It is the much larger number of pilots included (typical exchange programmes with the USN involve only two or three pilots) along with the additional training involved that suggest this pilot training programme is not part of a standard exchange tour.

"It's typical to take the RAF [Royal Air Force]/RN guy to the carrier for some 'good deal' [carrier] traps," said the USN source, "but they go in daytime only and are scheduled on a 'not to interfere with [regular USN] student traps' basis. In other words they do not have a quota. All 12 of the RN pilots addressed by this training will have a quota."

Asked about the reasoning behind the programme, one source told Jane's that it is designed to "give additional STOVL and cat-and-trap experience and provide invaluable 'big deck' familiarisation prior to introduction of Queen Elizabeth . It will also further strengthen the bonds between the USN, USMC and RN".

In conjunction with Jane's reports in July that the UK MoD is continuing to contract Converteam UK for the design, development and demonstration of an electro-magnetic catapult system, news of a cadre of UK pilots being carrier trained would seem to confirm the ministry is reassessing its carrier options. The contractual decision on what variant of F-35 to buy does not have to be made until early in 2011, although RN sources indicated to Jane's in July that the B/C decision would be made as part of the UK's Strategic Defence and Security Review process, so a decision could come this year even if no contract is signed.

Meanwhile, unsubstantiated reports have emerged that the RN might even be offered an ex-USN carrier as the size of the USN carrier force is reduced from 12 down to 10 ships. This would provide the RN with a conventional 'cat-and-trap' aircraft carrier in advance of the UK's two Queen Elizabeth-class carriers entering service. Although the RN does have experience of operating nuclear-powered submarines, its aircraft carriers have always been conventionally driven. While all USN carriers in service are nuclear powered carrier, the last conventionally powered carrier in USN service, USS Kitty Hawk (CV 63), was decommissioned on 12 May 2009 and is currently maintained as a Ready Reserve Fleet asset.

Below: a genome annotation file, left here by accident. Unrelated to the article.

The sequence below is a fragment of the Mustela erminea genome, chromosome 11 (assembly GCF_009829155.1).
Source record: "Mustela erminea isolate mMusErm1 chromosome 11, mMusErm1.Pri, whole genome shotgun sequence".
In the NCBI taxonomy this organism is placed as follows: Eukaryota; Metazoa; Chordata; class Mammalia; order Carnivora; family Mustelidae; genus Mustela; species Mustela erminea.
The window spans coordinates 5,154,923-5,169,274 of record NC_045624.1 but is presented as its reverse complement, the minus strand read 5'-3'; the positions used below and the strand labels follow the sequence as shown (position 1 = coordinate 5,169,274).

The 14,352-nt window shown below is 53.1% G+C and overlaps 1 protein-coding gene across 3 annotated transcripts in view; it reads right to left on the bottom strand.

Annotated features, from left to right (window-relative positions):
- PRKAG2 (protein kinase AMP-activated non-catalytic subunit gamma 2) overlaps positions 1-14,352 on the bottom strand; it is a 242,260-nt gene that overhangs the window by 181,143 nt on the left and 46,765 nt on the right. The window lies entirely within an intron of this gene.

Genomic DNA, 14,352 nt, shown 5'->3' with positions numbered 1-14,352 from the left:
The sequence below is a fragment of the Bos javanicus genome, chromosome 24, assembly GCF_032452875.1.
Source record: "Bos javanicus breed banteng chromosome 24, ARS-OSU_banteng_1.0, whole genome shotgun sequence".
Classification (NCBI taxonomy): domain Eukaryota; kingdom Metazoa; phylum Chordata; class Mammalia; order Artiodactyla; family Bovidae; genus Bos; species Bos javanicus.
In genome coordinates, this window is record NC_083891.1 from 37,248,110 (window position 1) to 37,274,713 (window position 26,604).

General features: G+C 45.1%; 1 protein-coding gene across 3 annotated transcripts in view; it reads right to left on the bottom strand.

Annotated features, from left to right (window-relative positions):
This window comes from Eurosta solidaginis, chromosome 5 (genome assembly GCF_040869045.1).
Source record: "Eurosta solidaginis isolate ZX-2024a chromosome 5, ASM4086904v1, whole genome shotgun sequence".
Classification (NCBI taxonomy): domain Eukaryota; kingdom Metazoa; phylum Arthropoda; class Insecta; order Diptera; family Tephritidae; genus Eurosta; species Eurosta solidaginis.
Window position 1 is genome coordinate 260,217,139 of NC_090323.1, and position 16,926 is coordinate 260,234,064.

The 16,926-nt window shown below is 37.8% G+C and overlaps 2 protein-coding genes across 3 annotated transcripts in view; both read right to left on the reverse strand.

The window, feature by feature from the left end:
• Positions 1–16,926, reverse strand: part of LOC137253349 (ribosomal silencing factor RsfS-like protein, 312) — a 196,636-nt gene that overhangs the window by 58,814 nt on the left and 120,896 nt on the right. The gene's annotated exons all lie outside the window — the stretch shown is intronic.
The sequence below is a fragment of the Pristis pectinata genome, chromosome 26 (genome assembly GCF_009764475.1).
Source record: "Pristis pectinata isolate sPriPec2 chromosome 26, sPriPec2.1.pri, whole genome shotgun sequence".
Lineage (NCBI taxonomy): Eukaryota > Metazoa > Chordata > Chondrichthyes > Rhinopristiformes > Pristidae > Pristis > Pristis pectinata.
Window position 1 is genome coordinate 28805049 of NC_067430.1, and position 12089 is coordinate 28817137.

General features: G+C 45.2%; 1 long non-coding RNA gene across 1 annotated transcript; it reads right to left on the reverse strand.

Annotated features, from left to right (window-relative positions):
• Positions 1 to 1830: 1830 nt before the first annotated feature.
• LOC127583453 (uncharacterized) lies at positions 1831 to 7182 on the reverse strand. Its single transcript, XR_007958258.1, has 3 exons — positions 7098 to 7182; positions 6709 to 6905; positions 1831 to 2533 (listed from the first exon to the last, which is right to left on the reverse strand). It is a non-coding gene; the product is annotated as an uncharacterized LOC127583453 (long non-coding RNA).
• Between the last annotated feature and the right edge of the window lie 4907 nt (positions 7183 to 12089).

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Old 08-20-2010, 08:09 AM   #43
mangeface
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Default Re: UK considers F/A-18F for RN instead of F-35B

Quote:
Originally Posted by [R-DEV]Rhino View Post
Missed replying to this earlier but the UK have put in a lot of money and commitment in becoming level 1 partners in the JSF program in order to have a say in it, let alone many aspects of the JSF being crated by British firms like the engines are being made by Rolls Royce. Doesn't matter if we pull out now or not, we already have invested that money in the project to have our say in how we wanted it to suit our needs.
I think that'd be a bit of a nuisance to invest sooo much money to say "screw this".

Rolls Royce should keep it contract on the JSF as it's going to loose it's contract on the V-22 Ospreys to GE in the future when it expires. One upgrade that's been confirmed for the V-22D Osprey. More powerful, as if the aircraft isn't powerful enough (280 knot cruising speed at 80% of it's blade pitch in airplane mode, constant aircraft overspeeds, hub overspeeds, quite annoying for us maintainers).


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Old 08-22-2010, 01:11 PM   #44
[R-DEV]Rhino
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Default Re: UK sends 12 RN pilots to qualify on cats-'n'-traps in the US

Quote:
Originally Posted by eddie View Post
People at the MoD may finally be making some good decisions. Key parts in bold.
Training 12 guys on CATOBAR isn't that huge tbh and many RN pilots go off to the US to train on CATOBAR etc just so that we can mix forces if need be, same reason why USMC Harrier pilots train on our current carriers from time to time to get use to the Ski Jump and our methods.

All I really see here is the MOD dipping there toes in the water to see what it feels like and just exploring all the options here. Training 12 STOVL pilots in CATOBAR to not only see how they do in the training but to see what they think of it is the primary goal here as far as I can see.

I still think everything hangs in the balance.


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Old 08-22-2010, 01:26 PM   #45
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Default Re: UK considers F/A-18F for RN instead of F-35B

Quote:
Meanwhile, unsubstantiated reports have emerged that the RN might even be offered an ex-USN carrier as the size of the USN carrier force is reduced from 12 down to 10 ships. This would provide the RN with a conventional 'cat-and-trap' aircraft carrier in advance of the UK's two Queen Elizabeth-class carriers entering service. Although the RN does have experience of operating nuclear-powered submarines, its aircraft carriers have always been conventionally driven. While all USN carriers in service are nuclear powered carrier, the last conventionally powered carrier in USN service, USS Kitty Hawk (CV 63), was decommissioned on 12 May 2009 and is currently maintained as a Ready Reserve Fleet asset.